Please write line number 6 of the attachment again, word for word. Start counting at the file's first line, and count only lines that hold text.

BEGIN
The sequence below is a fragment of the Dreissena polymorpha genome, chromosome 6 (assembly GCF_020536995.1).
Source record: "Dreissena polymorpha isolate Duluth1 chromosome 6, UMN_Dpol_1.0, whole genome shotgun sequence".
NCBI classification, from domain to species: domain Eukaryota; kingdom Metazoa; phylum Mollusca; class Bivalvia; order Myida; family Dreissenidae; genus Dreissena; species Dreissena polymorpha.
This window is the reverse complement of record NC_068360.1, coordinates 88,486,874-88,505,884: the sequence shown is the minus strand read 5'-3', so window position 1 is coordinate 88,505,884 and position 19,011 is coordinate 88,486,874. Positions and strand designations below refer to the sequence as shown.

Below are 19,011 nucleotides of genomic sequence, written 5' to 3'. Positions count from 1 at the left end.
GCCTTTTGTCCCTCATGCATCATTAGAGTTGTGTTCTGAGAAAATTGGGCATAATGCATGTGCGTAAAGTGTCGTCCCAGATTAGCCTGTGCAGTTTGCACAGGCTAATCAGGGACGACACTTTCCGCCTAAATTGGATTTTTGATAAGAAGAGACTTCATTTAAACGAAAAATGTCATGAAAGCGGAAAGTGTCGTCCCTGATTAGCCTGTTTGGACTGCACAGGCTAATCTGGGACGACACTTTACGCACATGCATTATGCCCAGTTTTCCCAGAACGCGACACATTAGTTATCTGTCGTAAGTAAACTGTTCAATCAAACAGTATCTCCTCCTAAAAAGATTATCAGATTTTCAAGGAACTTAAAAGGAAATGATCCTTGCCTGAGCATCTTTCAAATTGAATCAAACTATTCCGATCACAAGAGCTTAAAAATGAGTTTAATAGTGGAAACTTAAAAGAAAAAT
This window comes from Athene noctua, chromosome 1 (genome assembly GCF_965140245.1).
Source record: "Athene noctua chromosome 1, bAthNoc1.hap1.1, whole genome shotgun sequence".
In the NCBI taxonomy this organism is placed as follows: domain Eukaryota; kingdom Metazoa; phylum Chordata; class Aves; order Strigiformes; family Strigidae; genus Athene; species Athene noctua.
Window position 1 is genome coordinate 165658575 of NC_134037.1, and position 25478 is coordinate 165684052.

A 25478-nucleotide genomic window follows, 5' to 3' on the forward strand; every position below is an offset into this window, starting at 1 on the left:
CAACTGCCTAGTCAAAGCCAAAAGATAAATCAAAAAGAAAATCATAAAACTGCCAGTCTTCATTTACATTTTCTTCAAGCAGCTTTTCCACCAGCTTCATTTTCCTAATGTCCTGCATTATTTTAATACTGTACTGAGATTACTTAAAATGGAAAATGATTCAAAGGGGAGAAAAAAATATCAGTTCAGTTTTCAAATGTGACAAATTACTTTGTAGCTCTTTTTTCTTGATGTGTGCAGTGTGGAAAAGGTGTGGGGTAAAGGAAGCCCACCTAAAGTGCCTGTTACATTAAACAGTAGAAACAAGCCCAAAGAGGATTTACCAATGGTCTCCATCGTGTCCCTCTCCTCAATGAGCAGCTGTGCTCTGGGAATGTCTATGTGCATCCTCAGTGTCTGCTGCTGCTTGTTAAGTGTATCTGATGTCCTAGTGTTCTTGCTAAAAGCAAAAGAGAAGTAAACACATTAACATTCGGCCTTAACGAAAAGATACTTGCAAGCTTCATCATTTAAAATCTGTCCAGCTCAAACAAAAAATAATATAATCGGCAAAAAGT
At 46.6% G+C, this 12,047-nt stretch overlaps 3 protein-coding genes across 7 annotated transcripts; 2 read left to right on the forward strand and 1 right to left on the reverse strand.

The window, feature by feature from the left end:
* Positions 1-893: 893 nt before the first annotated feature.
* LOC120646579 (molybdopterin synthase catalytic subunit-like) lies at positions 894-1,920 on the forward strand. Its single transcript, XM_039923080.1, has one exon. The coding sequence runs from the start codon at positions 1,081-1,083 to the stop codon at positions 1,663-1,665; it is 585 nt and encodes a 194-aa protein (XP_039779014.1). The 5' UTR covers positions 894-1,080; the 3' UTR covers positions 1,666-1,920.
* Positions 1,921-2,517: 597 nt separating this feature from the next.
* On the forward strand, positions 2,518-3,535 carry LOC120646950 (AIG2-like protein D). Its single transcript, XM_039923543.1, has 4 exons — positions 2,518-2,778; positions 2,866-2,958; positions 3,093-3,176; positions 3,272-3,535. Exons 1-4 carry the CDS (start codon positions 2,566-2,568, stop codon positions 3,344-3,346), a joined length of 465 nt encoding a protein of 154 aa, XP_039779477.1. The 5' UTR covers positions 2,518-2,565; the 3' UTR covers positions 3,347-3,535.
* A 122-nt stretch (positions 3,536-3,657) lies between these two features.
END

GCCTTTTGTCCCTCATGCATCATTAGAGTTGTGTTCTGAGAAAATTGGGCATAATGCATGTGCGTAAAGTGTCGTCCCAGATTAGCCTGTGCAGTTTGCACAGGCTAATCAGGGACGACACTTTCCGCCTAAATTGGATTTTTGATAAGAAGAGACTTCATTTAAACGAAAAATGTCATGAAAGCGGAAAGTGTCGTCCCTGATTAGCCTGTTTGGACTGCACAGGCTAATCTGGGACGACACTTTACGCACATGCATTATGCCCAGTTTTCCCAGAACGCGACACATTAGTTATCTGTCGTAAGTAAACTGTTCAATCAAACAGTATCTCCTCCTAAAAAGATTATCAGATTTTCAAGGAACTTAAAAGGAAATGATCCTTGCCTGAGCATCTTTCAAATTGAATCAAACTATTCCGATCACAAGAGCTTAAAAATGAGTTTAATAGTGGAAACTTAAAAGAAAAAT